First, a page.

Adobe states that Edge is designed for evaluation purposes only.

We do not recommended that this release be used on production systems or for any mission-critical work.

Even those without previous experience of creating animations can have a go at importing pictures and graphics, adding text and drawing simple shapes, and then add them to the timeline and try out key framing and transitions.

Users can then add the animation to news stories. Adobe explains how this is done.

Edge stores all of its animation in a separate JavaScript file that cleanly distinguishes the original HTML from Edge’s animation code. Edge makes minimal, non-intrusive changes to the HTML code to reference the JavaScript and CSS files it creates.

An article on ReadWriteWeb explains how Adobe has released Edge to sit alongside Flash rather than immediately replace it.

If you are a designer, let us know how you get on with Adobe Edge by leaving a comment below

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Animation: newspapers vs the Internet

May 20th, 2009 | 2 Comments | Posted by in Newspapers, Online Journalism

Mark Fiore captures the newspaper vs internet debate succinctly in this animated short film featuring a grumpy old newspaper and a squeaky, geeky laptop.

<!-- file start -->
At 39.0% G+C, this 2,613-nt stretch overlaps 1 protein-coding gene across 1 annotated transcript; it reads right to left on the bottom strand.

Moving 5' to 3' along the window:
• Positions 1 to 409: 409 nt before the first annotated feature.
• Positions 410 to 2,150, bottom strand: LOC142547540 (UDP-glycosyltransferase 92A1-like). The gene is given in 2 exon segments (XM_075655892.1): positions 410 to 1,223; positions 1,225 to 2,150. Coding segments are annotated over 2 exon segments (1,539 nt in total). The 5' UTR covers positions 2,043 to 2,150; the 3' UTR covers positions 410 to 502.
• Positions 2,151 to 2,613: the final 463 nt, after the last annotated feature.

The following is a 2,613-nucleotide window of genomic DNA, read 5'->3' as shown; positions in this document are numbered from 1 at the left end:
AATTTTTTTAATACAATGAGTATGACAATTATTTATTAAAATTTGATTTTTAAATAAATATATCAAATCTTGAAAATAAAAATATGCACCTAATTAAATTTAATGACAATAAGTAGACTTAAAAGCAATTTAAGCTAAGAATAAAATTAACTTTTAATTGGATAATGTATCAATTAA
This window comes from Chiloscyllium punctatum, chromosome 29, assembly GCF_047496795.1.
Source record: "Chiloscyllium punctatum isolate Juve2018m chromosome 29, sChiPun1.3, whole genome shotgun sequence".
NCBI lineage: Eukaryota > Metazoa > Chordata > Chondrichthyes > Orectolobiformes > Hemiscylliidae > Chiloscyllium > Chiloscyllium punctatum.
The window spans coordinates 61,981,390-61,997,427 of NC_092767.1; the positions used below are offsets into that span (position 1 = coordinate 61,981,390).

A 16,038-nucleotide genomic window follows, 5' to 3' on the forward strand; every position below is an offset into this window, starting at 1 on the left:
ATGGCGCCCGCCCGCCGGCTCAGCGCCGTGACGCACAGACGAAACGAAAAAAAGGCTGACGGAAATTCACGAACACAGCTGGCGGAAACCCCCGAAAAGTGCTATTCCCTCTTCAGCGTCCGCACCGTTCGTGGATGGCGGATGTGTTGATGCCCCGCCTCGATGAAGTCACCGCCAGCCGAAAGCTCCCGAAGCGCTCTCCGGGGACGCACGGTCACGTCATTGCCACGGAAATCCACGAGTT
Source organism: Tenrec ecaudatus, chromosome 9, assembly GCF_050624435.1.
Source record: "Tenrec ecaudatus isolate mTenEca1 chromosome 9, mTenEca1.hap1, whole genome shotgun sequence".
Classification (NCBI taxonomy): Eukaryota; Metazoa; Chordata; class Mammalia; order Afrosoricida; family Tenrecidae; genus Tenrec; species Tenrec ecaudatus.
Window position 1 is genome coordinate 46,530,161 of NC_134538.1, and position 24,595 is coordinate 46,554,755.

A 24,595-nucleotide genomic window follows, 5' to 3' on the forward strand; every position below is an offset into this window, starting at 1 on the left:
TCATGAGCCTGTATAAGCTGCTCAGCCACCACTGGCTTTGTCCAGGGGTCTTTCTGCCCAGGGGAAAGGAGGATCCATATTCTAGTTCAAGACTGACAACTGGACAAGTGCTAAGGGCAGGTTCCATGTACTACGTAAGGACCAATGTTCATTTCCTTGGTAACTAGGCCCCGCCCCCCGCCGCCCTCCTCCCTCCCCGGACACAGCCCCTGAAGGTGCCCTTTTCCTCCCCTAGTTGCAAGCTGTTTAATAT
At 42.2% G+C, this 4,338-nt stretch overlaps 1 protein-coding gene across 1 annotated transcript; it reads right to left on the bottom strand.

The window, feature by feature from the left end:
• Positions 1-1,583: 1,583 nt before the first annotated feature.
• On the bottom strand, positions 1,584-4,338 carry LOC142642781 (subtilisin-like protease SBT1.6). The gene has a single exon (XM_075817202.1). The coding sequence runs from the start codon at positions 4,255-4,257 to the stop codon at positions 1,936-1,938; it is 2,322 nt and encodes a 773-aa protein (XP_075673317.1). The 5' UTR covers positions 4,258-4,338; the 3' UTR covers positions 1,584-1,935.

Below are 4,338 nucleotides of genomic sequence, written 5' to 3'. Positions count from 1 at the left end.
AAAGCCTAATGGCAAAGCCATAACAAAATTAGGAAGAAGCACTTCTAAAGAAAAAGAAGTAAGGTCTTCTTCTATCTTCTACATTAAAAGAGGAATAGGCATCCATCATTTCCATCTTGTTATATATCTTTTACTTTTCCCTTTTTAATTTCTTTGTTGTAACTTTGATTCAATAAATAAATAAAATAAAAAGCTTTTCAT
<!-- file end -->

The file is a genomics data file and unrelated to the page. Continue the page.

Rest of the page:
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Launch-time round-up: TotalFilm.com revamps; Politick magazine targets 18-35s; ecoforyou launches

October 22nd, 2008 | No Comments | Posted by in Magazines

A press release courtesy of magazine publisher Future tells of the relaunch of TotalFilm.com – complete with a new editorial team for online.

Andy Lowe, acting digital editor, and George Walter, who has temporarily moved from GamesRadar.com to work as launch editor, will head up the online staff. Contributions to the site will also come from the print magazine team.

The new look site promises ‘hubs’ of content for individual films, in particular new releases, aggregating user comments and related external links. Video on the site has also been ramped up, with more use of clips for Q&As with actors and directors.

In the print sphere: Politick!, a £3.99 quarterly ‘aimed at young people 18-35′ (good news for anyone over 30 – that’s officially young then), is preparing for its debut.

The title, which claims no political bias in a press release, hopes to better engage young people with politics and the political process.

“This isn’t about us telling them we like the Arctic Monkeys. And this isn’t about Cameron, Brown or Clegg. We’re not going to tell anyone who to vote for or what to think. We just want to help young people to realise that they can change the world,” says editor Laura-Jane Foley.

Good luck to Politick! – that’s no mean feat…

Finally – ecoforyou, the green living, digital magazine announced by PlanetInk earlier this month, has launched. The first issue is free from the magazine’s site and boasts video, 34 full-colour pages and Flash animation. A text-only format, which is compatible with screen readers, is also available.